Ear Movements in a Hipposiderid Bat
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High-speed photography and an acoustic doppler method have shown that rapid ear movements of Rhinolophus ferrumequinum are closely correlated to the production of the constant frequency signals used for echolocation. In addition to independent “searching” movements, the pinnae make alternating movements with an excursion of up to 1 cm at the tip, thus describing an arc of about 30°. The simultaneous movements (forwards by one ear, backwards by the other) may take less than 20 ms and are generally associated with the emission of one ultrasonic pulse through the nose-leaf. The one to one correspondence is not always exact but is seldom much in error even at the highest recorded pulse repetition rates of up to 60–80 pulses/s.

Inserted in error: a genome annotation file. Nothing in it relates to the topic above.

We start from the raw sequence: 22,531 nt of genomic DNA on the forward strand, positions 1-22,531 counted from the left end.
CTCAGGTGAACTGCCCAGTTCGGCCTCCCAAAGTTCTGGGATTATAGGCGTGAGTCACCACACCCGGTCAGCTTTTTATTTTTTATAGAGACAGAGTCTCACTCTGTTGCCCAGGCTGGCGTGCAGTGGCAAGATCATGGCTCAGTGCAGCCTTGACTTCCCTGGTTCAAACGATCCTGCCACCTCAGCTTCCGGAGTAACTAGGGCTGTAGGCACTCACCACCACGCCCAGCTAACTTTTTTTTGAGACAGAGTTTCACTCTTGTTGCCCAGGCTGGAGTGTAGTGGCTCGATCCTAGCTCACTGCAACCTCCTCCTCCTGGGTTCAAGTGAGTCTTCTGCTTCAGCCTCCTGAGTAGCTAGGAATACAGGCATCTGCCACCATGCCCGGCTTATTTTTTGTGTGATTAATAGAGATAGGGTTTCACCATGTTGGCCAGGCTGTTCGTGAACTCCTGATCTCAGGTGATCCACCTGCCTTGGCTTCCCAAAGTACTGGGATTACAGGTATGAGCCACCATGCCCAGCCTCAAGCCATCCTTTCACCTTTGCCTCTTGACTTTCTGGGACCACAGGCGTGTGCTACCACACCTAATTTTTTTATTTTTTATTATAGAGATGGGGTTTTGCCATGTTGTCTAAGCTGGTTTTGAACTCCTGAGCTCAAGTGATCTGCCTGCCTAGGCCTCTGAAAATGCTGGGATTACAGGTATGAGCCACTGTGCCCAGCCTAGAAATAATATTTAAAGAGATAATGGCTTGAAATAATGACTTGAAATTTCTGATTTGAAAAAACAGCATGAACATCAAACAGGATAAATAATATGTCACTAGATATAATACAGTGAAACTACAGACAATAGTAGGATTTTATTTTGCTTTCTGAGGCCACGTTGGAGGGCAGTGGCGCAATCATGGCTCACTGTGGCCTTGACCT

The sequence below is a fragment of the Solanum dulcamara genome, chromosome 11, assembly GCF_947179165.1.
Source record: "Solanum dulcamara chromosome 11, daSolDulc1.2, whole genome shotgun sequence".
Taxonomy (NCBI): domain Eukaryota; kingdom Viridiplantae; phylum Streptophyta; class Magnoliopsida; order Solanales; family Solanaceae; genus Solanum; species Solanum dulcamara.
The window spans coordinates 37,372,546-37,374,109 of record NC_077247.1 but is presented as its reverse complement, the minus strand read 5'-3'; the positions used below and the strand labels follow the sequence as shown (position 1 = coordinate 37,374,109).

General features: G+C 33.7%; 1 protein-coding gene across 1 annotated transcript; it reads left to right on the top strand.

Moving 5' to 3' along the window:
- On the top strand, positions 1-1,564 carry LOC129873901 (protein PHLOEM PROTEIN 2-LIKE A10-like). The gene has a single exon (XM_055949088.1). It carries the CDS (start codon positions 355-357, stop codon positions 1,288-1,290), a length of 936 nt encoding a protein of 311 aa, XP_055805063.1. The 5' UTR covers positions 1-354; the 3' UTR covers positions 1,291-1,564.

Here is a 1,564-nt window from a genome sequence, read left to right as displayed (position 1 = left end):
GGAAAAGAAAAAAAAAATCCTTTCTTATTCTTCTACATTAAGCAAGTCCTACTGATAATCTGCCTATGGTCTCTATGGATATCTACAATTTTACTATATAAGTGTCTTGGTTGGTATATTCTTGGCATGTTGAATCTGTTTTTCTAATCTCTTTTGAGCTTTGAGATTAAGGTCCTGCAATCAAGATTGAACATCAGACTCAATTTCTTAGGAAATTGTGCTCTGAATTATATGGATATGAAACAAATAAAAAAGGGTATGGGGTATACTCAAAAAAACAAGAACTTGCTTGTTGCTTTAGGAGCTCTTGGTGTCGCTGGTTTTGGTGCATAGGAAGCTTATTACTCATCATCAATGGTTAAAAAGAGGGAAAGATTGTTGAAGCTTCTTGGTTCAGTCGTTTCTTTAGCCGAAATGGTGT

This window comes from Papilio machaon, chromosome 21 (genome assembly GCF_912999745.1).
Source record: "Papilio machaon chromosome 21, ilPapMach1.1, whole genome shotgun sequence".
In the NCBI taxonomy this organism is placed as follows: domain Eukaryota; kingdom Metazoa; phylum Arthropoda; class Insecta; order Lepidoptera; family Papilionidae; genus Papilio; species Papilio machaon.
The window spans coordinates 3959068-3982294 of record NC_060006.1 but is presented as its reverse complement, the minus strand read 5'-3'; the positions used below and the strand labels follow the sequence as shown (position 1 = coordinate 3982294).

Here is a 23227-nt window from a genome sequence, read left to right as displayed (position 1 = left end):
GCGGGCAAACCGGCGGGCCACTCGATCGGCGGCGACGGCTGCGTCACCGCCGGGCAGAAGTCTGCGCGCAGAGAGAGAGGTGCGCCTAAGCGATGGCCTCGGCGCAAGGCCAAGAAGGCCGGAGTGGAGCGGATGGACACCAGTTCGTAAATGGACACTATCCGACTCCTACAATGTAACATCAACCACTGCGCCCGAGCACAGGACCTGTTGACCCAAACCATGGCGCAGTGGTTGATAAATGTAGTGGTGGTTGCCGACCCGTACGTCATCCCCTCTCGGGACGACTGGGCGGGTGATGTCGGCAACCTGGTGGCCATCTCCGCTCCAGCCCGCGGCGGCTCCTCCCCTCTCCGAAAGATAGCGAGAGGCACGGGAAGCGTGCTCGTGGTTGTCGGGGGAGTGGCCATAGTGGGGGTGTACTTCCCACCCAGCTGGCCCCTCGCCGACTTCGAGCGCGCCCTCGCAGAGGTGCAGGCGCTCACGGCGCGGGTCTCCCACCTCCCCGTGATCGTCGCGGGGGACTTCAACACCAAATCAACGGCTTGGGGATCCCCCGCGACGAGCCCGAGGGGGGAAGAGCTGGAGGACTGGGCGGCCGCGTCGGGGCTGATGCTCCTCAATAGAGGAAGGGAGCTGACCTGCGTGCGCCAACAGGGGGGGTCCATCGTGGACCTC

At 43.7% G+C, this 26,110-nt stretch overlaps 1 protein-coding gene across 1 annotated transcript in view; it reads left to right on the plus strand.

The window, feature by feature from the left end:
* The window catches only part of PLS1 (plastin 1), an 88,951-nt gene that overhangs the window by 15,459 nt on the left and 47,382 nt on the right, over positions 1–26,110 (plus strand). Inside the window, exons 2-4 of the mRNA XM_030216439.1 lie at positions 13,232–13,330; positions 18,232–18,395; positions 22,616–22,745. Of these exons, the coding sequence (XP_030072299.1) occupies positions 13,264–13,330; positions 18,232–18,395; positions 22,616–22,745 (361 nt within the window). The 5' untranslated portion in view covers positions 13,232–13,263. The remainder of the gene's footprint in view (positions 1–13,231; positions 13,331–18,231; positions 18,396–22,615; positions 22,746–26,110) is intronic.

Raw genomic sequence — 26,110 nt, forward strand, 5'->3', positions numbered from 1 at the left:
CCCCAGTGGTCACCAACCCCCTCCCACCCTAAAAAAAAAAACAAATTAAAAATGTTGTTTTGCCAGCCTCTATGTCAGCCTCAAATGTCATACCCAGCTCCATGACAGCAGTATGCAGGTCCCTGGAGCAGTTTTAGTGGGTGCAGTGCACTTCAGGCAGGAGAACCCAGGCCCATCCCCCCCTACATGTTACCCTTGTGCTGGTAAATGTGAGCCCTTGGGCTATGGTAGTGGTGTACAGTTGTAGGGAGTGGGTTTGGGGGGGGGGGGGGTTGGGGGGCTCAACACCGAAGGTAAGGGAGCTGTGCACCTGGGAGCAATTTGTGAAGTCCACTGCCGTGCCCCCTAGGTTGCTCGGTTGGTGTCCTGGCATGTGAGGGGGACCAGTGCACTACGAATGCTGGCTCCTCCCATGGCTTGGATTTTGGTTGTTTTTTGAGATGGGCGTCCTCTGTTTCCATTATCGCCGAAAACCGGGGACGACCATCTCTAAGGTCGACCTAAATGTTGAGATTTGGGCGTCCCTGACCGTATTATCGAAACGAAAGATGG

nature, Vol. 225 (1970-01-17).
Ear Movements, Hipposiderid Bat, HIGH-SPEED Photography, Acoustic Doppler Method, Rhinolophus Ferrumequinum
Ear Movements; Hipposiderid Bat; HIGH-SPEED Photography; Acoustic Doppler Method; Rhinolophus Ferrumequinum
Pye, J.D. and Roberts, L.H., "Ear Movements in a Hipposiderid Bat" (1970). KIP Articles. 1619.